Go and have a look. It’s a forensic inspection of Ferguson PD and municipal court.


#17

What a strange way to read what he wrote. Almost as if something around here was made of straw. It looked to me as if he was saying almost the opposite of what you did. In fact it’s quite likely this PD will be disbanded, and all new employees hired, and that’s hardly justice but it could do a lot to mitigate the problem.


#18

If you ran a business in a small town and committed crimes, would you be afforded the luxury of simply being able to come up with a plan to change or face having to close your business or would you be in jail?


#19

“We cannot be satisfied as long as a Negro in Mississippi cannot vote and a Negro in New York believes he has nothing for which to vote.”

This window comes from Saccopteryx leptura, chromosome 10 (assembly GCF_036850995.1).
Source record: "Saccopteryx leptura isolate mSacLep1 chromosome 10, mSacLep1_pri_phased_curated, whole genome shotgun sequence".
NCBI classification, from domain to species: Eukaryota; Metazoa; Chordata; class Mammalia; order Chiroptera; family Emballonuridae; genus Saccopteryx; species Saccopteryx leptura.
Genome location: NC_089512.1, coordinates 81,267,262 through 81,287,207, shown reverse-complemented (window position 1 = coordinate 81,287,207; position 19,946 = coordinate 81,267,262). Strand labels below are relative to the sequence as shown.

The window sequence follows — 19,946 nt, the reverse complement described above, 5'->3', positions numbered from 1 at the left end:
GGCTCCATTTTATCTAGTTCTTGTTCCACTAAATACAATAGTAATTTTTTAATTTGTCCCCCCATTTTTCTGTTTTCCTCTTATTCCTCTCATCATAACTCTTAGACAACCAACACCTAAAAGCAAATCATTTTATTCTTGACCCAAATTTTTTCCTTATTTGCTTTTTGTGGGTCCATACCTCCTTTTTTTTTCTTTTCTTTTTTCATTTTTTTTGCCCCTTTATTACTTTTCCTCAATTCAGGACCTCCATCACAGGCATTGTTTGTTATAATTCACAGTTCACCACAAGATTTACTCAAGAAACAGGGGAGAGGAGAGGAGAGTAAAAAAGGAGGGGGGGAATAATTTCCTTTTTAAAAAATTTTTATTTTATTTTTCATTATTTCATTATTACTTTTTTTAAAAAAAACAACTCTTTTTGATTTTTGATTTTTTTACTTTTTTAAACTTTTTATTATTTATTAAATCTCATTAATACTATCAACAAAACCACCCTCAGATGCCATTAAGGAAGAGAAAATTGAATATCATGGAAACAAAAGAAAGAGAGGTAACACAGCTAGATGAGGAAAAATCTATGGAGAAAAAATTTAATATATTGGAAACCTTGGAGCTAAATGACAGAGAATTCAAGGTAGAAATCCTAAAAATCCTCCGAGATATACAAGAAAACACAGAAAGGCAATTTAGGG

More than 50 years since MLK said it.

Don’t forget damaging police property when they bled on the uniforms.


#20

Well I’m not here to argue with you, but I’ve lived a few years in a very tiny town, and most business owners there would absolutely get away with murder - quite literally. Unless they had an Obama bumper sticker, that could spell serious trouble.

But that’s beside the point. You seem to think the DOJ report is nothing but empty words, while it might actually carrry severe repurcussions. And to jump from “DOJ report” to “crime is just fine” is a really really big jump.